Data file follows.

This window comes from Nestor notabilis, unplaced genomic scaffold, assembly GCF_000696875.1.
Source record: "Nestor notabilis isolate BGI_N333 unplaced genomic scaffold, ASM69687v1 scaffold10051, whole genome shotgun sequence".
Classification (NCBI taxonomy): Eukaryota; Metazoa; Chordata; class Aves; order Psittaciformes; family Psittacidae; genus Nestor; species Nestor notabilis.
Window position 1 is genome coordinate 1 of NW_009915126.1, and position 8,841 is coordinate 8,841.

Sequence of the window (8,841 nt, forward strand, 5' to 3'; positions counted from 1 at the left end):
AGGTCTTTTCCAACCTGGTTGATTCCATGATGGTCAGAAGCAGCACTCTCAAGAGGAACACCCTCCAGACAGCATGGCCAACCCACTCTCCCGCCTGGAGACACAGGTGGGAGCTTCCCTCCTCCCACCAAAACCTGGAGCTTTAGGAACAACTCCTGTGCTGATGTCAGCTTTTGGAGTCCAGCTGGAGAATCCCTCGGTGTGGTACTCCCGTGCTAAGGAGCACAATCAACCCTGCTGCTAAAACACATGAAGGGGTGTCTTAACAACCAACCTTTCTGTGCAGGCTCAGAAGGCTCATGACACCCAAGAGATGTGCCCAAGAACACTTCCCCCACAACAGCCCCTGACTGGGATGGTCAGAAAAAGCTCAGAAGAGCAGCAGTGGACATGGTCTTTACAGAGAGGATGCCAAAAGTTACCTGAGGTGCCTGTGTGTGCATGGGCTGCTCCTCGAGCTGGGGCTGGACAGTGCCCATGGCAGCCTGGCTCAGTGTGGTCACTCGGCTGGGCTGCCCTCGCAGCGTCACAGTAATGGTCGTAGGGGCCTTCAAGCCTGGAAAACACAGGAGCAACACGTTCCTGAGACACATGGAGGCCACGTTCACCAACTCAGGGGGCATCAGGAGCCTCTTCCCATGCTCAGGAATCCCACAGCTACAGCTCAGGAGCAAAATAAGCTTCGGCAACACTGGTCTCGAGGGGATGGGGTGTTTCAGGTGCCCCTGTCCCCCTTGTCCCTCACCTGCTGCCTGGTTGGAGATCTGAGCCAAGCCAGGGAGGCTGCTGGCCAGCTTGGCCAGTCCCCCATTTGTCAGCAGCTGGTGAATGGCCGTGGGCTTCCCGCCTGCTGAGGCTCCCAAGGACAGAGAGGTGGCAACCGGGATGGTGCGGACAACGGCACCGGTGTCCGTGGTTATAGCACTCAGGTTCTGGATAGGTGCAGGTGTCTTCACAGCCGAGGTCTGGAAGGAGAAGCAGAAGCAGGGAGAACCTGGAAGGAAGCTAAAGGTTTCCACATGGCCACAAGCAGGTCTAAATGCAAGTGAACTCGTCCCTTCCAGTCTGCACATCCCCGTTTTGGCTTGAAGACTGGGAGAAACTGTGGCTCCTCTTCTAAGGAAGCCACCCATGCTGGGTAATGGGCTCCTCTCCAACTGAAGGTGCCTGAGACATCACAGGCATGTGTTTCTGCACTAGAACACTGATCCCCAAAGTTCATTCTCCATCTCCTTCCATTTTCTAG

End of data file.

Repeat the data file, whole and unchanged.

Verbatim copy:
This window comes from Nestor notabilis, unplaced genomic scaffold, assembly GCF_000696875.1.
Source record: "Nestor notabilis isolate BGI_N333 unplaced genomic scaffold, ASM69687v1 scaffold10051, whole genome shotgun sequence".
Classification (NCBI taxonomy): Eukaryota; Metazoa; Chordata; class Aves; order Psittaciformes; family Psittacidae; genus Nestor; species Nestor notabilis.
Window position 1 is genome coordinate 1 of NW_009915126.1, and position 8,841 is coordinate 8,841.

Sequence of the window (8,841 nt, forward strand, 5' to 3'; positions counted from 1 at the left end):
AGGTCTTTTCCAACCTGGTTGATTCCATGATGGTCAGAAGCAGCACTCTCAAGAGGAACACCCTCCAGACAGCATGGCCAACCCACTCTCCCGCCTGGAGACACAGGTGGGAGCTTCCCTCCTCCCACCAAAACCTGGAGCTTTAGGAACAACTCCTGTGCTGATGTCAGCTTTTGGAGTCCAGCTGGAGAATCCCTCGGTGTGGTACTCCCGTGCTAAGGAGCACAATCAACCCTGCTGCTAAAACACATGAAGGGGTGTCTTAACAACCAACCTTTCTGTGCAGGCTCAGAAGGCTCATGACACCCAAGAGATGTGCCCAAGAACACTTCCCCCACAACAGCCCCTGACTGGGATGGTCAGAAAAAGCTCAGAAGAGCAGCAGTGGACATGGTCTTTACAGAGAGGATGCCAAAAGTTACCTGAGGTGCCTGTGTGTGCATGGGCTGCTCCTCGAGCTGGGGCTGGACAGTGCCCATGGCAGCCTGGCTCAGTGTGGTCACTCGGCTGGGCTGCCCTCGCAGCGTCACAGTAATGGTCGTAGGGGCCTTCAAGCCTGGAAAACACAGGAGCAACACGTTCCTGAGACACATGGAGGCCACGTTCACCAACTCAGGGGGCATCAGGAGCCTCTTCCCATGCTCAGGAATCCCACAGCTACAGCTCAGGAGCAAAATAAGCTTCGGCAACACTGGTCTCGAGGGGATGGGGTGTTTCAGGTGCCCCTGTCCCCCTTGTCCCTCACCTGCTGCCTGGTTGGAGATCTGAGCCAAGCCAGGGAGGCTGCTGGCCAGCTTGGCCAGTCCCCCATTTGTCAGCAGCTGGTGAATGGCCGTGGGCTTCCCGCCTGCTGAGGCTCCCAAGGACAGAGAGGTGGCAACCGGGATGGTGCGGACAACGGCACCGGTGTCCGTGGTTATAGCACTCAGGTTCTGGATAGGTGCAGGTGTCTTCACAGCCGAGGTCTGGAAGGAGAAGCAGAAGCAGGGAGAACCTGGAAGGAAGCTAAAGGTTTCCACATGGCCACAAGCAGGTCTAAATGCAAGTGAACTCGTCCCTTCCAGTCTGCACATCCCCGTTTTGGCTTGAAGACTGGGAGAAACTGTGGCTCCTCTTCTAAGGAAGCCACCCATGCTGGGTAATGGGCTCCTCTCCAACTGAAGGTGCCTGAGACATCACAGGCATGTGTTTCTGCACTAGAACACTGATCCCCAAAGTTCATTCTCCATCTCCTTCCATTTTCTAG